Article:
Chris Petrov. Ph.D. from University of California, Davis, USA. Professor of Comparative Neuropsychology at Newcastle University, UK.
Theme Group Fellow (1 April 2017 – 30 June 2017)
Artificial Grammar Learning and the Monkey, Ape and Human Brain
Many animals, nonhuman primates included, are not thought to be able to combine their vocalizations into structured sequences, unlike humans, songbirds and certain select species. Yet, it remains possible that animals with relatively rudimentary vocal production abilities are nonetheless able to learn to recognize various types of rule-based sequences generated by Artificial Grammars (AGs). Thus, an important empirical question is the extent of different animals’ rule-based sequence learning abilities. Pursuing this could clarify both what makes humans unique and which are evolutionarily conserved abilities, the latter of which would aid developing animal models to study language precursors at the neuronal level. During this fellowship, I would like to achieve three aims with this cohesive group of fellows. Aim 1 is to evaluate the empirical literature on AGL to critically assess the phylogenetic behavioral evidence available. Aim 2 is to develop novel testable AG learning paradigms for comparative study (e.g., non-adjacent relationships and hierarchical structures of various sorts) that would push the envelope of our knowledge about different species’ rule-based learning abilities. Aim 3 is to synthesize the existing literature on the human neurobiology of language and cognition alongside the available neurobiological findings in nonhuman animals to generate predictions on neurobiological substrates supporting different levels of rule-based sequence learning. The potential outcome is an influential synthesis of the literature with a prospective guide in shaping the next generation of comparative studies providing us with a more complete understanding of language-related abilities and the brain regions and neuronal processes that support them.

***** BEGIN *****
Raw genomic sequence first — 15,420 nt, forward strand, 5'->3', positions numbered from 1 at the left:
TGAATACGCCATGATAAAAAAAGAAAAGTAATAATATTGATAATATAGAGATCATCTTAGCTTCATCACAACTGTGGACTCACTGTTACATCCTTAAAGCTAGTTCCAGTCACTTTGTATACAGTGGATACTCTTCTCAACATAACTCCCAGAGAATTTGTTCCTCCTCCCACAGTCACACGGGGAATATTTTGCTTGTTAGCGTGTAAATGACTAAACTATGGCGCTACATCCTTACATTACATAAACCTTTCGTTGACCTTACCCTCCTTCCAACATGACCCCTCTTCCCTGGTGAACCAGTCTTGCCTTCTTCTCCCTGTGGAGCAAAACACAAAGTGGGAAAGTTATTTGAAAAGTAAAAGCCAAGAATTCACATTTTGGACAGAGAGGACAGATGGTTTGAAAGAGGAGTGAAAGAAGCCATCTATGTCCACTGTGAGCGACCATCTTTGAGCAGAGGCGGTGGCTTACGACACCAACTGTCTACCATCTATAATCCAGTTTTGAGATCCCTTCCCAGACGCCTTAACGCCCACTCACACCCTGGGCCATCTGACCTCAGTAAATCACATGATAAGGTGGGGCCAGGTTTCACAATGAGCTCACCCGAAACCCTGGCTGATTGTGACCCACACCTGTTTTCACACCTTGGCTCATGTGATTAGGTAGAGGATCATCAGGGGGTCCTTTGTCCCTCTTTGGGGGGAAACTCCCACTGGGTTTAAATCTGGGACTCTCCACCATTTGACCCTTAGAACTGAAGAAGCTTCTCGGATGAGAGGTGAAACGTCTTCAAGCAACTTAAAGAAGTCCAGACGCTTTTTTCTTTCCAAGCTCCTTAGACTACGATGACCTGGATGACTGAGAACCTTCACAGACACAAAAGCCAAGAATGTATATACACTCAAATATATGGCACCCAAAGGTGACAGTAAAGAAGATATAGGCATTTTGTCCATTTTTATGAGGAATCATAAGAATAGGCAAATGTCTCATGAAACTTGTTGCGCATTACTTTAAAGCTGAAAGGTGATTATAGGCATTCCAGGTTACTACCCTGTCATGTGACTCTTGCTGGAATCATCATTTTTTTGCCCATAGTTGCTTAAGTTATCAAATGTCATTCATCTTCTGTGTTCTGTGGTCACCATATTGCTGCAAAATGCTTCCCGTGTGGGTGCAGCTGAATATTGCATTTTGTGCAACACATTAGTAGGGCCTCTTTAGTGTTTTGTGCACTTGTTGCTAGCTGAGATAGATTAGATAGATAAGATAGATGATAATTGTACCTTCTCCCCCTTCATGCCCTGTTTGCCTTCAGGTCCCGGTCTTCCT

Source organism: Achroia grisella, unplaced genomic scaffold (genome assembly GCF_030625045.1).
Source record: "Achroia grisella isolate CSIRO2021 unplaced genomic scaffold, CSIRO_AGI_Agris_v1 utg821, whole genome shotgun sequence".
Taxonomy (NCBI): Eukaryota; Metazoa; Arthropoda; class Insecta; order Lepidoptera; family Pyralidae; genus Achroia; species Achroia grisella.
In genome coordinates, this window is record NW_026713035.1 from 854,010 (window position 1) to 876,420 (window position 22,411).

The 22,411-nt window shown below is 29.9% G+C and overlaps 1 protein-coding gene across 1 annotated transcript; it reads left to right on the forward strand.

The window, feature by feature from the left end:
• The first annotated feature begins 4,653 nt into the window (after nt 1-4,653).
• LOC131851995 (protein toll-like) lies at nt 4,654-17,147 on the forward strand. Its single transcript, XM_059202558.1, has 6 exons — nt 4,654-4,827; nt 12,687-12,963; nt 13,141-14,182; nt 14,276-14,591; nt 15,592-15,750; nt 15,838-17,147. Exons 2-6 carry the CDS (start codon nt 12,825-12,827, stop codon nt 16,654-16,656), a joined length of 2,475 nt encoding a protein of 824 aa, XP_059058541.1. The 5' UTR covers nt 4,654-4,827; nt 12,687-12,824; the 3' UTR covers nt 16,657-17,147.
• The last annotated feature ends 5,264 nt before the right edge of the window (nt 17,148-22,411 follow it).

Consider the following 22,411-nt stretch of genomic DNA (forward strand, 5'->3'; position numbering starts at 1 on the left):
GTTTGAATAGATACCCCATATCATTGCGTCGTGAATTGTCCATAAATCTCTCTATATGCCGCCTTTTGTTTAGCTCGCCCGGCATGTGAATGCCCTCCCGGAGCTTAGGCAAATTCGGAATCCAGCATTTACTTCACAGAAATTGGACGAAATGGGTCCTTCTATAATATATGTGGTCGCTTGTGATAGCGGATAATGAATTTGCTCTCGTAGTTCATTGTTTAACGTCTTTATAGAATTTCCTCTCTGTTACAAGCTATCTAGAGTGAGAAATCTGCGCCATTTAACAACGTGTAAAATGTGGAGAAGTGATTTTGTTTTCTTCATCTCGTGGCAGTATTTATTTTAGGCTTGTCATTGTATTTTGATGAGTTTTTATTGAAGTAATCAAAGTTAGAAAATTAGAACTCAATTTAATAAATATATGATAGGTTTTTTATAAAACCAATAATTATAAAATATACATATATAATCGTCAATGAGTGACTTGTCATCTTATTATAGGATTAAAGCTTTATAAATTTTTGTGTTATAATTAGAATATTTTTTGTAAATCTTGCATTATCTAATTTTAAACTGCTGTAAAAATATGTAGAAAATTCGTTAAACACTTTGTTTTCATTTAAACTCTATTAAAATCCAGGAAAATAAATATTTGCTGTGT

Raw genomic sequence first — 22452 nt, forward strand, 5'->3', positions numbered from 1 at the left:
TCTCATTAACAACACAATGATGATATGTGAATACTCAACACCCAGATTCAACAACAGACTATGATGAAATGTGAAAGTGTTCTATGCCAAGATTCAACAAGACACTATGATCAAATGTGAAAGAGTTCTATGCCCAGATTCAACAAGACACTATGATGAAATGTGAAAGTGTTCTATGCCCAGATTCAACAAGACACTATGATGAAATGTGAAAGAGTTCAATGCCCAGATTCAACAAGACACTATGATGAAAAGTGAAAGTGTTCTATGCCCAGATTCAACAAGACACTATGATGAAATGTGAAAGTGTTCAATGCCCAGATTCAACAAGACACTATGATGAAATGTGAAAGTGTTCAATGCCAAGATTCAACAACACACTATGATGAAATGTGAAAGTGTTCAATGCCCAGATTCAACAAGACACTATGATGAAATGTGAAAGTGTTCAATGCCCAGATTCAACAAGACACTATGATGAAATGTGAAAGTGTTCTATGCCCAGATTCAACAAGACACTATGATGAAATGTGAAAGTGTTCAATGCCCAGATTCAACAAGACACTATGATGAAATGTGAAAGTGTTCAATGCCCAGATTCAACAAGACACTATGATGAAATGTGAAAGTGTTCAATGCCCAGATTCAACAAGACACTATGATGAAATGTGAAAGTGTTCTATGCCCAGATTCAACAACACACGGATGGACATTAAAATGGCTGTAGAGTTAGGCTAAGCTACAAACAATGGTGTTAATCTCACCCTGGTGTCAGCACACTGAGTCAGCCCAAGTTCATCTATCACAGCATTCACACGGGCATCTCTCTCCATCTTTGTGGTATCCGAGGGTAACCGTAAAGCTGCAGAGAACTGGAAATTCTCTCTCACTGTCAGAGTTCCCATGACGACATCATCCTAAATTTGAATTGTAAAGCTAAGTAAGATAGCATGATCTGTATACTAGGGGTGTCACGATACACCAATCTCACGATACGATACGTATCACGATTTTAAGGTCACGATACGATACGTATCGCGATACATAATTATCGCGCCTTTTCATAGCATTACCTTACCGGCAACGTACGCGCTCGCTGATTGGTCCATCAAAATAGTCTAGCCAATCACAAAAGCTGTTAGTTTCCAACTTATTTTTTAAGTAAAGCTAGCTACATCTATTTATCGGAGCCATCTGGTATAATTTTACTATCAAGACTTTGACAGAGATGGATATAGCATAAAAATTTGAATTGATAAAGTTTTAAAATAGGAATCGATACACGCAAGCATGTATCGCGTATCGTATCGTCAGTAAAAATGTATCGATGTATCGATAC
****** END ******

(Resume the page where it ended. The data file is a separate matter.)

Petkov CI, Kikuchi Y, Milne A, Mishkin M, Rauschecker JP & Logothetis NK. (2015) Different forms of hierarchical effective connectivity in primate fronto-temporal pathways. Nature Communications 6, DOI: 10.1038/ncomms7000. Open Access.
Perrodin C, Kayser C, Logothetis NK & Petkov, CI. (2014) Natural asynchronies in audio-visual communication signals regulate neuronal multisensory interactions in voice-sensitive cortex. Proceedings of the National Academy of Sciences – USA. 112(1): 273-278. Open Access.
Wilson, B., Slater, H., Kikuchi, Y., Milne, A., Marslen-Wilson, W., Smith, K. & Petkov, CI. (2013) Auditory artificial grammar learning in marmoset and macaque monkeys. Journal of Neuroscience 33(48): 18825-35. Open Access publication.